Unfortunately, buyers have to choose between enterprise grade business intelligence (Segment to Redshift, in my opinion), or effortless usage data from our web apps (Heap or Mixpanel for their auto track features). Why can't we have both, without pay for things we don't need?
2. Little value comes out of the box
In the early days of the internet, web analytics solutions offered out of the box value. Once the tracking code was dropped onto a site, web analytics tools like Google Analytics and Webtrends would tell you a whole lot about your users...no other effort required. No writing queries, no building reports, no curation of dashboards. Just login and immediately view how many visitors you had last week, which pages were popular, where your users came from and what type of device they were using.
Unfortunately, that level of data isn't good enough anymore. I need to know which form was filled out the most, what selection from my dropdown menus resulted in the most exports images, which sequence of steps result in the most purchases, and which of my sales reps have the most customers interacting with the new feature we launched in beta.
To get any of that, most user analytics solutions require the user has to put in significant effort. Start from scratch...literally a blank page. Learn a data structure and definitions. Learn a query language/system, then start creating charts, graphs, tables, and dashboards. This may sound easy, but you are looking at many, many hours of effort, only to get data you may not fully understand and may not even be correct.
The other day, I had to contact the customer support team of an analytics product I use, to get help on how to count the number of unique users my app had. With all my experience using, buying, implementing, and building analytics products...I had to contact support to get help with the most simple, fundamental of queries.
It doesn't have to be this way. It wasn't this way with early web analytics, and its not this way with software performance analytics. When I log into New Relic, I am immediately presented with data that provides value, answers questions, and leads me down a rabbit hole. Yet, when I engage with user analytics tools....I'm starting from nothing. This pain isn't isolated to getting started. Even once I've spent hours.....days setting up dashboards, reports, graphs, and charts, I'll still have to start from scratch at other times. Build a new feature? Start writing more quires to know how that feature is used! Want to know something different about your app? Get working on a new dashboard!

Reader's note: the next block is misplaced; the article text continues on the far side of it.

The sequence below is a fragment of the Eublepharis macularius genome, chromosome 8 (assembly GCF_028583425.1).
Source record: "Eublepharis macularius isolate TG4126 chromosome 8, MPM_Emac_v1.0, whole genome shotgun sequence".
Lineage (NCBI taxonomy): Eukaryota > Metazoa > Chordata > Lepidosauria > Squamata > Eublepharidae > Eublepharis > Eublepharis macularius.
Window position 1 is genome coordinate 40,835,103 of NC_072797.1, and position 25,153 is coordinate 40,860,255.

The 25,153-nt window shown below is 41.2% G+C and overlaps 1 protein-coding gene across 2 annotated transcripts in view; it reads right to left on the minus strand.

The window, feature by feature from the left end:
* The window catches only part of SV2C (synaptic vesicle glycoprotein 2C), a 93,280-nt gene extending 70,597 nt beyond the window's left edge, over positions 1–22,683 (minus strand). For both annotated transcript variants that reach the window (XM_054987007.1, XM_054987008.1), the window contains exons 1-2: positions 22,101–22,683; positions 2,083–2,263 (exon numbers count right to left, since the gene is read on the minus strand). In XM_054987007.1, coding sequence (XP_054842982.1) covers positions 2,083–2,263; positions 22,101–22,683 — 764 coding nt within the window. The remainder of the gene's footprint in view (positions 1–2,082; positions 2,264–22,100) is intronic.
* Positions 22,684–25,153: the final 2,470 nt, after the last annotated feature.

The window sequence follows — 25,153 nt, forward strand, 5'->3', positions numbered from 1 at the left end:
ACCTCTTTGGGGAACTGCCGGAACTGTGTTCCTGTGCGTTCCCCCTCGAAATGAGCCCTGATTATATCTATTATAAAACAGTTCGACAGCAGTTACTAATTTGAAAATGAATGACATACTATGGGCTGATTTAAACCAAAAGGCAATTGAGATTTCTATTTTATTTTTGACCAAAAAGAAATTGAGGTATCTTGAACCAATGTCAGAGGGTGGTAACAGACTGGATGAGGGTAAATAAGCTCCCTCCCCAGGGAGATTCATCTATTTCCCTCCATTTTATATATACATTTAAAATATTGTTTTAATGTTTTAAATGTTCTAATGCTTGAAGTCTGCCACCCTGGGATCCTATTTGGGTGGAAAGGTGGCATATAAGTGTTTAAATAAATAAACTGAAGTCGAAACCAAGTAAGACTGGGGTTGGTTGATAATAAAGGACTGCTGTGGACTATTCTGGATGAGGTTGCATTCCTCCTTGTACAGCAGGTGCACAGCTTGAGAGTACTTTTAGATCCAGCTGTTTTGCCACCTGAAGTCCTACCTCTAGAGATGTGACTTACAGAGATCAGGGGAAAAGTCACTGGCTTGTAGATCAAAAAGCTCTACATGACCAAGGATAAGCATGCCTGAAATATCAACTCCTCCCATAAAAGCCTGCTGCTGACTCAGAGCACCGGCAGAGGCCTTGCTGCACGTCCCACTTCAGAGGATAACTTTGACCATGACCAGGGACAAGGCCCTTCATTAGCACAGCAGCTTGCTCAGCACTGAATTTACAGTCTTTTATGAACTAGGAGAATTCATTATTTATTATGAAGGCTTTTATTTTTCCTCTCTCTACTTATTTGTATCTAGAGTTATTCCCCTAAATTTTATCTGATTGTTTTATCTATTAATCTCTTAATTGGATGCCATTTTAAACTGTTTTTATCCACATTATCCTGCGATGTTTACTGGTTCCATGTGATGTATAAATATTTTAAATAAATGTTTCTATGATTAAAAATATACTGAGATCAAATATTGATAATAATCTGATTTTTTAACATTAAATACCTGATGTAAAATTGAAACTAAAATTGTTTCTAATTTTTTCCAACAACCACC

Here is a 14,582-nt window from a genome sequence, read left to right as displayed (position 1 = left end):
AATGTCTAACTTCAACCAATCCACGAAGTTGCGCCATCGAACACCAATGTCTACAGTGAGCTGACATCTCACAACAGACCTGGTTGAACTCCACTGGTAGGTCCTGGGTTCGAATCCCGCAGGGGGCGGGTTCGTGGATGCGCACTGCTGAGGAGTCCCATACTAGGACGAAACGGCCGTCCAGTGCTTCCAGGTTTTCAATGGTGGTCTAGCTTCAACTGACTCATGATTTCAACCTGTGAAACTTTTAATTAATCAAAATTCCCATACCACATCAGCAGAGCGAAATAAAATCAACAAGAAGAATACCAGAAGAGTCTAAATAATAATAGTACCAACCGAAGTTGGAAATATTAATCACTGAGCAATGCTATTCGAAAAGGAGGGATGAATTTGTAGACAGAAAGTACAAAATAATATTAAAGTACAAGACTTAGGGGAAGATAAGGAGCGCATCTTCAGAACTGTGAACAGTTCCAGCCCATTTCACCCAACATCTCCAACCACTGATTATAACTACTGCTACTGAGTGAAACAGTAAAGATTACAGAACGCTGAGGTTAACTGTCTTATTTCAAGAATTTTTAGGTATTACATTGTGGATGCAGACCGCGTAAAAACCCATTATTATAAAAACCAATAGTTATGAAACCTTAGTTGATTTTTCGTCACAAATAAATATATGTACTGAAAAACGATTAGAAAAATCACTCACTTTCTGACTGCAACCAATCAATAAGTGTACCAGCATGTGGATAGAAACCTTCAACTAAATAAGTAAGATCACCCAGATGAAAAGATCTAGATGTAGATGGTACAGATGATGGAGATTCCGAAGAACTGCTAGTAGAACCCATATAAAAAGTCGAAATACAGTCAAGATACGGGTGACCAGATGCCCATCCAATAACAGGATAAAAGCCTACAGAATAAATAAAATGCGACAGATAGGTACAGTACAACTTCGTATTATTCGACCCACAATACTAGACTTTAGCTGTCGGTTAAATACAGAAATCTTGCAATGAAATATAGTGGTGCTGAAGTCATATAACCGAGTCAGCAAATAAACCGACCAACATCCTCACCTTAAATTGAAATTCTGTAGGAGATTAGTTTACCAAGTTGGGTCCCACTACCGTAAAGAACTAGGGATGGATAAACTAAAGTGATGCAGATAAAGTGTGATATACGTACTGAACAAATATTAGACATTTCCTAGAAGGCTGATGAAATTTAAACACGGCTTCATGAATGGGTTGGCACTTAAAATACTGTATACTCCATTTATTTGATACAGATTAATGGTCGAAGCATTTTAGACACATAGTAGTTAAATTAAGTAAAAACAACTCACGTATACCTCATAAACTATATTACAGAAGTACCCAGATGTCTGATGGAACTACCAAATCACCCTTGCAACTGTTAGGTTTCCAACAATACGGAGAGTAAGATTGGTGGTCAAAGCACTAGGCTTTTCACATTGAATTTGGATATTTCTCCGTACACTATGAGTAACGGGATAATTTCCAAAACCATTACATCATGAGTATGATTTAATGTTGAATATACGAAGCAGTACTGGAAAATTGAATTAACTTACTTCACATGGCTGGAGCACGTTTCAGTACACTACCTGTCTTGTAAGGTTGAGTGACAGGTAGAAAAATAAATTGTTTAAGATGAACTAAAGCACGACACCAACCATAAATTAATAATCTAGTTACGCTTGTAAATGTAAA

Nothing comes for free with user analytics. We have powerful access to data, but the data is meaningless without a significant investment to use that data. Why can't user analytics be more like New Relic software performance monitoring?
3. Users must know what they need to know
I find most user analytics tools to be incredibly limiting in the value they provide. The benefits are in theory unlimited, yet to reach much of that value, the user has to know what they need or want to know. With the amount of data we collect these days, and the rate at which our data collection grows, I believe there is significantly more value hidden in the data, and we don't even know how to extract it.
As discussed earlier, most use analytics tools require the user to write queries, create charts and graphs, and build dashboards. We do this with what we know. We know we want to see a count of user. I know I want to see what percentage of my total user base was active in the last month, I want to see which pages are the most popular, which option from the drop down menu was the most popular, and what percentage of people drop off at each of step of my ideal user flow through the product.
What if users forged their own path through my product, defying the path I thought they would take, and the path I created my reporting around? How would I know? How would I measure and see the impact? I likely wouldn't know. Something in the data would have to peek my interest and drive me to discover this funnel of user behavior, before updating my dashboard to capture my new learning.
How many more insights like this might be hidden in my user analytics data? I'm guessing there is a virtually unlimited number of observations that can be made on user analytics data, and through the noise is likely signal that we are missing, because we didn't know to look for it. I want the user analytics solution of tomorrow to tell me what I should know, instead of waiting on me to ask the question.